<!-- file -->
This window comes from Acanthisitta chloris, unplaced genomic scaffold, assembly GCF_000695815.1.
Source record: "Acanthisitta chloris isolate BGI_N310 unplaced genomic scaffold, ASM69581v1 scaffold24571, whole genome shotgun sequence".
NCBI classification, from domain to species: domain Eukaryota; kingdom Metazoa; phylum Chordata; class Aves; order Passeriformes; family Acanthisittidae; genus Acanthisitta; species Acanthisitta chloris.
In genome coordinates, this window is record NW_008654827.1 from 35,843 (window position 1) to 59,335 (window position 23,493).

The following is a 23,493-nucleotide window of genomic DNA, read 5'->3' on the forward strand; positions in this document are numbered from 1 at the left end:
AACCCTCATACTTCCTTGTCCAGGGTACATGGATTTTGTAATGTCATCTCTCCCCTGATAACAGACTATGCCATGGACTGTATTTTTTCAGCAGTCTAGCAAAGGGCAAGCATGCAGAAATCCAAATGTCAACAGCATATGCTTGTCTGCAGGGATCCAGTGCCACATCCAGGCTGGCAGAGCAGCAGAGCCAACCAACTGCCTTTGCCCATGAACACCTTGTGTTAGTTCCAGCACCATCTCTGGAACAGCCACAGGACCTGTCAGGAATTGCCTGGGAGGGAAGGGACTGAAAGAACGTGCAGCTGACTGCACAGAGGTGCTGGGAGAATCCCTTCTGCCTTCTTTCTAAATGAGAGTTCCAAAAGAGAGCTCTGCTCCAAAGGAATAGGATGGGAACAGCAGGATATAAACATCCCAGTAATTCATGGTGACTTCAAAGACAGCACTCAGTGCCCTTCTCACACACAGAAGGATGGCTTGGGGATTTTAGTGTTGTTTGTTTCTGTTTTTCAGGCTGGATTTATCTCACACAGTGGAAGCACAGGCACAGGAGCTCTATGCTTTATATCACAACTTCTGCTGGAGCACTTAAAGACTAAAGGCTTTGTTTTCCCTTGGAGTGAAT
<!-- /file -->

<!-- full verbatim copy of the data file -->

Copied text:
This window comes from Acanthisitta chloris, unplaced genomic scaffold, assembly GCF_000695815.1.
Source record: "Acanthisitta chloris isolate BGI_N310 unplaced genomic scaffold, ASM69581v1 scaffold24571, whole genome shotgun sequence".
NCBI classification, from domain to species: domain Eukaryota; kingdom Metazoa; phylum Chordata; class Aves; order Passeriformes; family Acanthisittidae; genus Acanthisitta; species Acanthisitta chloris.
In genome coordinates, this window is record NW_008654827.1 from 35,843 (window position 1) to 59,335 (window position 23,493).

The following is a 23,493-nucleotide window of genomic DNA, read 5'->3' on the forward strand; positions in this document are numbered from 1 at the left end:
AACCCTCATACTTCCTTGTCCAGGGTACATGGATTTTGTAATGTCATCTCTCCCCTGATAACAGACTATGCCATGGACTGTATTTTTTCAGCAGTCTAGCAAAGGGCAAGCATGCAGAAATCCAAATGTCAACAGCATATGCTTGTCTGCAGGGATCCAGTGCCACATCCAGGCTGGCAGAGCAGCAGAGCCAACCAACTGCCTTTGCCCATGAACACCTTGTGTTAGTTCCAGCACCATCTCTGGAACAGCCACAGGACCTGTCAGGAATTGCCTGGGAGGGAAGGGACTGAAAGAACGTGCAGCTGACTGCACAGAGGTGCTGGGAGAATCCCTTCTGCCTTCTTTCTAAATGAGAGTTCCAAAAGAGAGCTCTGCTCCAAAGGAATAGGATGGGAACAGCAGGATATAAACATCCCAGTAATTCATGGTGACTTCAAAGACAGCACTCAGTGCCCTTCTCACACACAGAAGGATGGCTTGGGGATTTTAGTGTTGTTTGTTTCTGTTTTTCAGGCTGGATTTATCTCACACAGTGGAAGCACAGGCACAGGAGCTCTATGCTTTATATCACAACTTCTGCTGGAGCACTTAAAGACTAAAGGCTTTGTTTTCCCTTGGAGTGAAT